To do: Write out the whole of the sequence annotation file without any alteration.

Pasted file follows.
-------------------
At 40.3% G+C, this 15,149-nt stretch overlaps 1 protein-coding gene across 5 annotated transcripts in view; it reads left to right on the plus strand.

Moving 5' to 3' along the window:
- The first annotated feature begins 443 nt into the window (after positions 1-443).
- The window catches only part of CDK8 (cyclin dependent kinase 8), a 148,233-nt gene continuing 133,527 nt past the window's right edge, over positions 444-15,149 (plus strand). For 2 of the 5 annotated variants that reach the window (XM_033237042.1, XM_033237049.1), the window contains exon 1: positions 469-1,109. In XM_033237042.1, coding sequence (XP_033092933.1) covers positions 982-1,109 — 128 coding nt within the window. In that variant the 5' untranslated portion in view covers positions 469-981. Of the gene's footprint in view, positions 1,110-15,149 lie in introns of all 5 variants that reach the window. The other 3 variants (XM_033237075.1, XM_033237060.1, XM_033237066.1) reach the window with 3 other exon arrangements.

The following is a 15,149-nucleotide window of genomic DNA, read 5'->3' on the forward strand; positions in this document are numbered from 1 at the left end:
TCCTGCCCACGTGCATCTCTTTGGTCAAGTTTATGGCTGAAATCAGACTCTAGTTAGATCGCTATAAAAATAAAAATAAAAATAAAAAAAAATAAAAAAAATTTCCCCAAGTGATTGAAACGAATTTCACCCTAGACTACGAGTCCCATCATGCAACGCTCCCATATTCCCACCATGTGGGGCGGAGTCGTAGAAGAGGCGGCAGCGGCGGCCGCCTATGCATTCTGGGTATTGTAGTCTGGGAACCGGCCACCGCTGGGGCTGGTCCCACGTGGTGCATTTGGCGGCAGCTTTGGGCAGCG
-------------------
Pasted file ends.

At 40.3% G+C, this 15,149-nt stretch overlaps 1 protein-coding gene across 5 annotated transcripts in view; it reads left to right on the plus strand.

Moving 5' to 3' along the window:
- The first annotated feature begins 443 nt into the window (after positions 1-443).
- The window catches only part of CDK8 (cyclin dependent kinase 8), a 148,233-nt gene continuing 133,527 nt past the window's right edge, over positions 444-15,149 (plus strand). For 2 of the 5 annotated variants that reach the window (XM_033237042.1, XM_033237049.1), the window contains exon 1: positions 469-1,109. In XM_033237042.1, coding sequence (XP_033092933.1) covers positions 982-1,109 — 128 coding nt within the window. In that variant the 5' untranslated portion in view covers positions 469-981. Of the gene's footprint in view, positions 1,110-15,149 lie in introns of all 5 variants that reach the window. The other 3 variants (XM_033237075.1, XM_033237060.1, XM_033237066.1) reach the window with 3 other exon arrangements.

The following is a 15,149-nucleotide window of genomic DNA, read 5'->3' on the forward strand; positions in this document are numbered from 1 at the left end:
TCCTGCCCACGTGCATCTCTTTGGTCAAGTTTATGGCTGAAATCAGACTCTAGTTAGATCGCTATAAAAATAAAAATAAAAATAAAAAAAAATAAAAAAAATTTCCCCAAGTGATTGAAACGAATTTCACCCTAGACTACGAGTCCCATCATGCAACGCTCCCATATTCCCACCATGTGGGGCGGAGTCGTAGAAGAGGCGGCAGCGGCGGCCGCCTATGCATTCTGGGTATTGTAGTCTGGGAACCGGCCACCGCTGGGGCTGGTCCCACGTGGTGCATTTGGCGGCAGCTTTGGGCAGCG